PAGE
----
With the Bank of Japan essentially taking the other side of their bets, the hedge-fund crowd knows that the house is rigged for profits. Japanese stocks suddenly look enticing not because the fundamentals of the companies got better, or due to leaps in productivity, but because more money sloshing around makes it likelier that stocks and real estate will soar (don’t mention the words “asset bubble”) while the yen depreciates.
This is exactly what former Bank of Japan Gov. Masaaki Shirakawa was saying the day he stepped aside: What is good for market participants is not necessarily good for the economy. It was his oblique way of pointing out that Abenomics is a boon to financiers, but not a cure for what ails the economy. He also inconveniently reminded everyone that structural reforms are key to sustainable growth — and this is the missing arrow in Abe’s quiver.
Abenomics is about unconditional monetary easing, fiscal pump-priming and maybe a growth strategy. The rationale is that QE will boost inflation to an annual rate of 2 percent — and that this will have a beneficial impact on the economy, stoking growth and expansion in jobs. Much of the financial press has caught the herd mentality, trotting out all sorts of reasons why QE will succeed.
New BOJ Gov. Haruhiko Kuroda has to meet market expectations, already priced into the Nikkei index and the yen, by delivering the “wow” factor so bettors won’t take their winnings off the table. This means he has to balance the danger of putting riskier assets onto the BOJ balance sheet against that of disappointing the market. The politics of QE make it clear that the BOJ will be bold. But the Cyprus speed bump is a reminder of just how jumpy markets are and the risk of external shocks.
One of the most bizarre examples of Abe-phoria is a recent suggestion that inflation-targeting is beneficial to young Japanese because it will hit elderly savers harder. Not exactly a compelling logic, because embracing the wonders of inflation overlooks the fact that young people are being pushed into nonregular jobs with low pay and no security. This precariat now constitutes 35 percent of the workforce, and putting more money into their pockets is key to overcoming deflation. Alas, few own stocks and firms aren’t offering them full-time jobs … so they are left singing the Abe blues.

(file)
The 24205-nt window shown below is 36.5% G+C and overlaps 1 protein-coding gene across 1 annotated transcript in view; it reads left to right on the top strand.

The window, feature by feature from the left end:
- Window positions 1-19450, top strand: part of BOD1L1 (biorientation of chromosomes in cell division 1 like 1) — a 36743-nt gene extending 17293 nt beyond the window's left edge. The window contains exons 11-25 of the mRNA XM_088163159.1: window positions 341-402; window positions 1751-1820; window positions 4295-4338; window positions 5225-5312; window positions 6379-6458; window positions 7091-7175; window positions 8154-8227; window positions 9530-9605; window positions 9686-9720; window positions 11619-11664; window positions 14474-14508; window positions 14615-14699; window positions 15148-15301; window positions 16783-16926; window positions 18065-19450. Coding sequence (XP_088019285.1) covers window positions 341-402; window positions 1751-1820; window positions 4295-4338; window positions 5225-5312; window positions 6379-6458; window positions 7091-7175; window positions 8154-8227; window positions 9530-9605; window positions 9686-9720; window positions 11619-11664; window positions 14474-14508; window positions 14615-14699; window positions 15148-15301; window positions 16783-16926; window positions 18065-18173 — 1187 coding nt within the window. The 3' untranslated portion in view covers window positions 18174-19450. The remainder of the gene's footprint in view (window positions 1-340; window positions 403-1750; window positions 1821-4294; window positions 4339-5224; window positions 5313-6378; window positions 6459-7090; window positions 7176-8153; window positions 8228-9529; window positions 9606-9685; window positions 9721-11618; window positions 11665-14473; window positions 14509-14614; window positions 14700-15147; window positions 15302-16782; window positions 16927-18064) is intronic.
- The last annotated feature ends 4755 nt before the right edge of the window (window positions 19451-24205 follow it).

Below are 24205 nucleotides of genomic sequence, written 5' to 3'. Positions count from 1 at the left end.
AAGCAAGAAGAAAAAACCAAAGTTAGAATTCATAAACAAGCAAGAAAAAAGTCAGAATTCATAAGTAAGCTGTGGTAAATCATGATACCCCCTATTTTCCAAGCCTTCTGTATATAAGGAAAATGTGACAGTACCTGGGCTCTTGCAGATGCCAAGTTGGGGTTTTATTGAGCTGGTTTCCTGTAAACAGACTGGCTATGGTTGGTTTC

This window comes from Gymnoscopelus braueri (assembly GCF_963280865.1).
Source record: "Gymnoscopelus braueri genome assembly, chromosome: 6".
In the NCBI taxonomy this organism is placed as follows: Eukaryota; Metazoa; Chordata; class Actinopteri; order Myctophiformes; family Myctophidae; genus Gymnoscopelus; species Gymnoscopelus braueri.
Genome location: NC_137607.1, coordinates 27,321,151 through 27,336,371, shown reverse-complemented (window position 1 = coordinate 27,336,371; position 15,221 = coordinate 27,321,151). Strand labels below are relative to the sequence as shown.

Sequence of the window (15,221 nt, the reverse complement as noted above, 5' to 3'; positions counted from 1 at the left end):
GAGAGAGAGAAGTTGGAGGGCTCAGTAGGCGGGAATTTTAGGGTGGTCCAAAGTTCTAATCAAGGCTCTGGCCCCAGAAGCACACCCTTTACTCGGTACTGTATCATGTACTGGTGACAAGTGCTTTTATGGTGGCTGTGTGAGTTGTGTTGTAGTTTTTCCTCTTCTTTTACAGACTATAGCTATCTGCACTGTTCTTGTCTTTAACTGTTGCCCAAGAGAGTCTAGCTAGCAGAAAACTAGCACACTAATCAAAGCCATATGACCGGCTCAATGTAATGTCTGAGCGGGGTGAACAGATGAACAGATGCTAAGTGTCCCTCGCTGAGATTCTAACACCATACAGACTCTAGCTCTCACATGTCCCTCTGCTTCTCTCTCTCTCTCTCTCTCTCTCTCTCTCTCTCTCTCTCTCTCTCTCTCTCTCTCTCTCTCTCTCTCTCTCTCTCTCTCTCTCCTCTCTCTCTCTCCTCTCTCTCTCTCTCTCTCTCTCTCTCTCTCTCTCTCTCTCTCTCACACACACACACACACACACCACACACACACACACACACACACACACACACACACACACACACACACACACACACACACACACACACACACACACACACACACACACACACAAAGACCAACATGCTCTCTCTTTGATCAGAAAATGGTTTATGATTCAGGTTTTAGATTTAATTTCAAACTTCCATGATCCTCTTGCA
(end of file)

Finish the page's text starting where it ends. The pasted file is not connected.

Recently, Finance Minister Taro Aso rained on the parade when he warned that achieving 2 percent inflation will be difficult, and that changing consumer sentiments will take a while.
Richard Koo, Nomura’s chief economist, also believes that QE as panacea has been oversold. Richard Katz, a leading Abe-skeptic and editor of the Oriental Economist, further argues that Abenomics features “more sizzle than steak,” predicting its benefits will be temporary and illusory and won’t revive the economy’s long-term vitality.
One of the problems in the battles over economic policy is that there are those who think of them as tools to be used as appropriate depending on the circumstances — and those who are true believers. In this day and age, almost everyone is a monetarist to some degree, but some see it is a magic wand.
However, Abenomics in the view of purists is tainted by its heavy dose of Keynesian pump-priming. This latter is from the longstanding LDP playbook of borrowing and spending, one of the reasons why Japan’s public-debt-to-GDP ratio currently exceeds 230 percent. Much of this money will be funneled into public-works projects, and that is what Abe hopes will deliver the feel-good factor in time for the upcoming election. Meanwhile, Casino Abe is open for business.